Generational

Author: Craig Finlay

You’ve kept a list of firsts ever since you were six and learned you were the first generation of humans to be born on a generational space ship. You knew this earlier, but for some reason six is when it clicked, what first really meant. While reading a book about Leif Erikson you looked at the cold, miserable-looking men in their little open-topped boat battling through the North Atlantic and realized you’d be in a book someday too. So you started keeping lists of firsts, for posterity.
They were mostly mundane. You couldn’t tell the difference between the historically important and the personally important so you just recorded everything. Sorting it out would be a job for historians. First goal scored in soccer. First A on a math test. First time you saw a dead body. First time your fingers crested a girl’s hip and found their way down that eternally mysterious landscape you’d been obsessing over for years. First prayer and, several minutes later, first time a prayer wasn’t answered. First kill.
You were on the weekly trip to the greenhouse with Mom and Dad and Stella holding your hand the whole way as you skipped 10 meters at a time through the light gravity of the inner ring. It was warmer there, drawing heat from the power core. Perfect for plants and the misting sprays hung so long in the light gravity you didn’t need to pretend like you’d ever seen a cloud.
The odd way things impose when you’re too damn small to use the world correctly. Not just the adults and the air you could see but the banks of ferns and the ever-novel soil that held them. You’d taste it, quickly. And every time knew you missed it somehow, despite never having had it, never having walked on Earth.
And really, that was it. The knowing of it all. What Stella told you. That we’d never leave the ship. That we were born to fly the ship and we would die, too. We’d teach our children the ways and workings. Let them fly into the orbit of some other sun. Your parents were so angry when you asked them about death and children and Stella promised to never ever tell you a secret again you little twerp.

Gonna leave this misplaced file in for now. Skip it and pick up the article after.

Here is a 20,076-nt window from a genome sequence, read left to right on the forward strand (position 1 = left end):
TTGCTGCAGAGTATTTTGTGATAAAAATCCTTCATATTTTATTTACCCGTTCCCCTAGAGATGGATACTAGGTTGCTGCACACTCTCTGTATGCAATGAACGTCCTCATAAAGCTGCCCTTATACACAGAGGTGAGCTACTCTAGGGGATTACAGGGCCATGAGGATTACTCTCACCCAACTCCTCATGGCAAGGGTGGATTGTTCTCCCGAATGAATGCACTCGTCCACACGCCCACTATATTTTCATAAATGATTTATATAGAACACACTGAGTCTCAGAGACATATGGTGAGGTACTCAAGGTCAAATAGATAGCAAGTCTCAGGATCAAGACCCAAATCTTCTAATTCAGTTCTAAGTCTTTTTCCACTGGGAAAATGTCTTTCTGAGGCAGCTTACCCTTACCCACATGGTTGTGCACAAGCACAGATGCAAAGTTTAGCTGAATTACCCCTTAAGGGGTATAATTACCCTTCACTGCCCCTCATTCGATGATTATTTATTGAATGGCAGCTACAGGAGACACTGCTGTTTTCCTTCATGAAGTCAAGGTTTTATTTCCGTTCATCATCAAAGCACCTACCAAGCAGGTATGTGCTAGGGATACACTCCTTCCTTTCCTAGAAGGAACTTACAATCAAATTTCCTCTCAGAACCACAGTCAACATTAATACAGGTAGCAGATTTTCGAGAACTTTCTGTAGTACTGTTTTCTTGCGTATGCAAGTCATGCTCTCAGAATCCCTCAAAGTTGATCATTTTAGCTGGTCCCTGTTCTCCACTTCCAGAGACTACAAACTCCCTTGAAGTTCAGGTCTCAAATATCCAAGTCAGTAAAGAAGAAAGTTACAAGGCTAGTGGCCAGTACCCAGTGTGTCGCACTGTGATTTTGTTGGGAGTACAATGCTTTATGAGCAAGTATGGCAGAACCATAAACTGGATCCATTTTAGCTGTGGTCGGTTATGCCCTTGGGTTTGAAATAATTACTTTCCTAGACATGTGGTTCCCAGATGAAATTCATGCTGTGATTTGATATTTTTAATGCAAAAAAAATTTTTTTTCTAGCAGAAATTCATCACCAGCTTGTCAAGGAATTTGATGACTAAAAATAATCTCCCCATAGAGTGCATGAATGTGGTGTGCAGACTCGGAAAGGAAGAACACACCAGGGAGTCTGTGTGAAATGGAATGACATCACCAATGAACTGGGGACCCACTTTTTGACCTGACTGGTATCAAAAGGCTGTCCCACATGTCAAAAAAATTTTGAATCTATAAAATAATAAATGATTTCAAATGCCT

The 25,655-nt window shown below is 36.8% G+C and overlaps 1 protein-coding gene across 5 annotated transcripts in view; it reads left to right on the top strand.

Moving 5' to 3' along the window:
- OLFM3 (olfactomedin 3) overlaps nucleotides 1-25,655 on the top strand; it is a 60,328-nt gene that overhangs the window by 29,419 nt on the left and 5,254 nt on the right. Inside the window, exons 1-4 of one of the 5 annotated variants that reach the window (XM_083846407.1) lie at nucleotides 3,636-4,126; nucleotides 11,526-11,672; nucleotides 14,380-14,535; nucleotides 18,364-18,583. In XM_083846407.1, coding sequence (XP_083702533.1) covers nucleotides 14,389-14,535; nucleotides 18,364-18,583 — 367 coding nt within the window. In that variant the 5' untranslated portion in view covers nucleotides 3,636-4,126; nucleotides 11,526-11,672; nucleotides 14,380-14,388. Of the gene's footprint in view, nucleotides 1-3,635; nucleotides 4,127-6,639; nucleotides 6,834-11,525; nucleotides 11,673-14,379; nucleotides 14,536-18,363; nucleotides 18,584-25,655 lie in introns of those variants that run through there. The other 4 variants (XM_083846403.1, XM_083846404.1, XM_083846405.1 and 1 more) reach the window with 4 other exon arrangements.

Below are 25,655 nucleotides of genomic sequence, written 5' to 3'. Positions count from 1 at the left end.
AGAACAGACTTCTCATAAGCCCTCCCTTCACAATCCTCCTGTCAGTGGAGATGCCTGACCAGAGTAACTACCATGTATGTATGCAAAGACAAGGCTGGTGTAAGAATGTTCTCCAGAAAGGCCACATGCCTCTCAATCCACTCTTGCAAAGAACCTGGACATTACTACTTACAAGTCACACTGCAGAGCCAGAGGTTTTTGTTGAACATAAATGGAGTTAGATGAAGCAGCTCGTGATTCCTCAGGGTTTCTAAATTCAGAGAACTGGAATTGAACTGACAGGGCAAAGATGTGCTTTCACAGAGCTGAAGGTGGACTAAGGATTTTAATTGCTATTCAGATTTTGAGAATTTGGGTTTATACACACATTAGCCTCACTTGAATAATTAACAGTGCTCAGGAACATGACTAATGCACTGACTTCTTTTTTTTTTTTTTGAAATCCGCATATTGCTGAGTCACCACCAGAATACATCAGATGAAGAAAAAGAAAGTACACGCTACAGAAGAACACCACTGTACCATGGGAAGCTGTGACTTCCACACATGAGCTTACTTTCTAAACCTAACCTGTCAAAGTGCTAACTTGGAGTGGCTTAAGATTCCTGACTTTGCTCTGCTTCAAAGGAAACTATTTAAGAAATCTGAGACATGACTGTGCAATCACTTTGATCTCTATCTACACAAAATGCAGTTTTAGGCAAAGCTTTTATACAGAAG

So it seemed fine, you found a tree frog in the greenhouse that clung to the underside of a hemp tree leaf. There were very few but you found one. Low, where you could see just fine. Uncle Mack said you could be a Southerner, not a Yankee yet. As if such had meaning still.
And it clung to glass when you placed it there. And to your hand when they told you to put it back, clung green and still. You managed it into your hands. It seemed fine that you squeezed tighter and tried one great leap to get out but your hands closed too quickly. And fine too when you returned it limp to the leaves.
Stella was right and she had a way of saying something that was self-evidently true and somehow make it seem profound. But you had nothing to say to Mom and Dad and Uncle Mack when they asked you again and again about the frog and why you squeezed it until it went limp and laid it back on the leaf. Staring then, just staring and not saying anything, at the same knot of grain on the tabletop Mom’s heirloom, real wood. Staring and hoping you could bore into the rings of the knot and make a hole big enough to climb in, just you and a frog that still breathes and clings, and finally make an escape. Later, you wrote it in your journal – the first thing you killed. Small frog, April 5, 2127.
They didn’t ask you if you ever wanted to be a part of this trip, of course – how could they? Who has the luxury of being asked permission before they’re born? And everyone finds themselves in odd atmospheres now and then, something that felt fine, because they’re moving through it for the first time, too. There’s no damn reason for it, no greater take.
Not when you’re six.
Six is such a goddamned mystery.
The following week you ate your first pickle, and recorded that it was yucky.

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